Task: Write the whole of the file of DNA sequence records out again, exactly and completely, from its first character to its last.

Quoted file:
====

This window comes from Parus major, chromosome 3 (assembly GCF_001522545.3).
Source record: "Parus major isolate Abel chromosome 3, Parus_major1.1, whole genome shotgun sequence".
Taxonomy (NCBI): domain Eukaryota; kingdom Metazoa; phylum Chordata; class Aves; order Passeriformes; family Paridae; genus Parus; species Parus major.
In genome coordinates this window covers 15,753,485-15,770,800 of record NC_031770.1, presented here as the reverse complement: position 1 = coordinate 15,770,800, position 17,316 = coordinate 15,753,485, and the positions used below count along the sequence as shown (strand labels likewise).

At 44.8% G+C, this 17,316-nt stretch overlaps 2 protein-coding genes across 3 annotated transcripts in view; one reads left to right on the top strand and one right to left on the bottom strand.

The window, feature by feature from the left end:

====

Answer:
This window comes from Parus major, chromosome 3 (assembly GCF_001522545.3).
Source record: "Parus major isolate Abel chromosome 3, Parus_major1.1, whole genome shotgun sequence".
Taxonomy (NCBI): domain Eukaryota; kingdom Metazoa; phylum Chordata; class Aves; order Passeriformes; family Paridae; genus Parus; species Parus major.
In genome coordinates this window covers 15,753,485-15,770,800 of record NC_031770.1, presented here as the reverse complement: position 1 = coordinate 15,770,800, position 17,316 = coordinate 15,753,485, and the positions used below count along the sequence as shown (strand labels likewise).

At 44.8% G+C, this 17,316-nt stretch overlaps 2 protein-coding genes across 3 annotated transcripts in view; one reads left to right on the top strand and one right to left on the bottom strand.

The window, feature by feature from the left end: